Hail The Sun


Written by: TL on 29/09/2014 17:36:09

With the progressive post-hardcore scene solidifying in recent years around the "Sac Town" (Sacramento) pioneers Dance Gavin Dance and A Lot Like Birds, and particularly around the former's guitarist Will Swans' Blue Swan label, it seems that suddenly there are a flurry of similarly facemelting bands vying for your attention. It's come to the point where the main challenge for a band starting out in the style is to stand out from those as well as from Stolas and Sianvar. One band trying to do just so is the Chico-based quartet Hail The Sun, who turned heads already in 2012 with their "Elephantitis" EP, and whose main distinction off the bat is that they don't feature a designated screaming vocalist, relying solely on the clean vocals of singer Donovan Melero (who does indeed sing for Sianvar as well).

While the comparison arguably gets thrown around too much, Melero's raspy, quasi-child-like clean singing is delightfully similar to the style genre-legend Anthony Green applies in Circa Survive, and in Hail The Sun these vocals are locked in exchange with guitarists Aric Garcia and Shane Gann, who look towards The Mars Volta and The Fall Of Troy for inspiration. Frantically changing rhythms and blazing up and down note scales, their's is the expected batch of stuff that makes you feel like air guitaring while shaking your head furiously with mad eyes and your tongue further out than Gene Simmons.

What really makes Hail The Sun stand out once you scratch the surface of their debut album "Wake" however, is that it isn't quite as acid-trip bonkers as some of its contemporary records. The movements from spacy, thoughtful passages to brainmelting riff-o-rama are a lot more sensibly timed than to suggest chaos reigns in place of order, and the simple dynamic established when Melero either sings or not sings actually ends up drawing focus to the guitars in many a moment where they are particularly excellent. The back and forth between singing and riffing does flow freely past notions of normal verse-chorus structure, but always maintaining an engaging ebb and flow of energy, and persistently circling back to repeat parts you could consider as central refrains.

Even more refreshingly, the lyrics aren't the cryptic mess many bands in the genre fall back upon. "Human Target Practice" for instance, is pretty clearly anti-authorities while "Falling On Deaf Ears" poses critical questions towards religion, and to Melero and the band's credit, they don't really preach as much as they do just that - ask questions - although their own positions are still clear. Incidentally, the two mentioned songs are also among the best on the album alongside "Black Serotonin", "Cosmic Narcissism" and "Disappearing Syndrome". The guitar scale that takes over after a furious screech/sing exchange in the beginning of "Black Serotonin" simply strokes the soul, and the riff echoed by the bass before the song title is belted out dead in the middle of the track is an awesome flourish as well. Meanwhile, it takes little more than one listen to make note when Melero challenges God head on in "Falling On Deaf Ears"; "God! Are you listening? All your careful people call for what they need! What if you're not real? And we're wasting - all the precious time we had - for worship when we're getting nothing back?"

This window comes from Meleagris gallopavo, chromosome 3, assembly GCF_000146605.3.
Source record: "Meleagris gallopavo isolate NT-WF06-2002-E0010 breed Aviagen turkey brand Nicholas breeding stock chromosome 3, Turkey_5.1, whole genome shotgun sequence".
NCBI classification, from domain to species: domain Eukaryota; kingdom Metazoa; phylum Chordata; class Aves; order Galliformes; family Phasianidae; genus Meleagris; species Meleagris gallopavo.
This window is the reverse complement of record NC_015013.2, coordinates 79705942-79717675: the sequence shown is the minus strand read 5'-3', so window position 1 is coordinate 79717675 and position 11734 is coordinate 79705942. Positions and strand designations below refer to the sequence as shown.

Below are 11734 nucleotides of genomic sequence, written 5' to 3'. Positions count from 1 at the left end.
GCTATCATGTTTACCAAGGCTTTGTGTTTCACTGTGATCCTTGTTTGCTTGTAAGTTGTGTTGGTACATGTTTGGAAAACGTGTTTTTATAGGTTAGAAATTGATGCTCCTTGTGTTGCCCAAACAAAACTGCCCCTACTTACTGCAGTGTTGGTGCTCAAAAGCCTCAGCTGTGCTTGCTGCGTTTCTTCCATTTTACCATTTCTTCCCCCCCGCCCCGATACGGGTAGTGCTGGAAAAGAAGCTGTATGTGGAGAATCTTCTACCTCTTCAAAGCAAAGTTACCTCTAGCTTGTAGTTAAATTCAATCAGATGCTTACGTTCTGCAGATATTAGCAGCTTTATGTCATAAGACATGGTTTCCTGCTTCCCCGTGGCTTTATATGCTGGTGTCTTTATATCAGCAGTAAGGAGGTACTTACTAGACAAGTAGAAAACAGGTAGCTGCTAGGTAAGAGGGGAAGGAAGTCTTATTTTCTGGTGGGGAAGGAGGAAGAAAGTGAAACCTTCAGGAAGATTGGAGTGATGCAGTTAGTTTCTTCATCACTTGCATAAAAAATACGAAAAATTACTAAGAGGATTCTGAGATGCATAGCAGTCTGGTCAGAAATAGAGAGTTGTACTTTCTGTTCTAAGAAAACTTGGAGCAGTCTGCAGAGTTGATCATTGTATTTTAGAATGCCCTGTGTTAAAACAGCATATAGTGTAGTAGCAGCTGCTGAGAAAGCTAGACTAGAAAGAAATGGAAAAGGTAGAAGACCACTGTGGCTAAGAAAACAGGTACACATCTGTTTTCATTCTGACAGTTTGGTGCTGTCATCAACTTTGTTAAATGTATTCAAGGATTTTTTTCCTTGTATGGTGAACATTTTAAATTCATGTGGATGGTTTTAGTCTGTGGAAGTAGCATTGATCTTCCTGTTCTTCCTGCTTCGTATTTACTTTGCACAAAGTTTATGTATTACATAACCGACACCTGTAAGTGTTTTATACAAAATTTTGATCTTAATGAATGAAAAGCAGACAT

Having sung the album's praises, it's only prudent that I also remark that it is after all not a perfect record, and that it lacks a bit when measured against for instance Dance Gavin Dance's "Acceptance Speech" or A Lot Like Birds' "No Place", both of which are finished and well-rounded in ways that show the experience gap between those bands and Hail The Sun, for whom this is the first full length. The maiden voyage here is anchored by common consistency issues, as particularly the resolution of the ideas on the last third of the album hasn't turned into highlights of the same striking quality as those found earlier on. That plus the drumming are the record's main drawbacks - however minor - as the percussion has a regretable, flat sound to its recording. Especially considering that it's also Melero playing the drums (yeah, I saved that nugget for now, just to see if your jaw would drop like mine did when I realised it), the composition of the beats are quite excellent, but something about the sound makes me wonder if there have been some budget-related decisions taken when picking a room and mic'ing up the kit for the recording session. In any case, the drum sound is sadly somewhat more earthly than the cutting edge guitar recording.

That said, any band that even sets out to create this kind of record is setting itself up with quite a technical challenge, yet "Wake" has managed to surprise me positively, showing that Hail The Sun are not only further ahead than I had hoped, but that they're also making an encouraging mark by applying some elegant reigns of structure and directness on a genre that is often labyrinthine to the point of losing track of itself. Had the production been better than solid, I would say Hail The Sun had pulled ahead in the genre, passing this year's frontrunner up to now, Artifex Pereo's "Time In Place", but for now, both those records remain excellent bids for your end of year lists. The only interesting bonus-question is how either holds up when competition arrives in two weeks time in form of Stolas' impending "Allomaternal".


Download: Falling On Deaf Ears, Human Target Practice, Black Serotonin, Cosmic Narcissism
For The Fans Of: Circa Survive, The Mars Volta, A Lot Like Birds, The Fall Of Troy, Dance Gavin Dance
Listen: facebook.com/hailthesun

Release date 23.09.2014
Blue Swan Records

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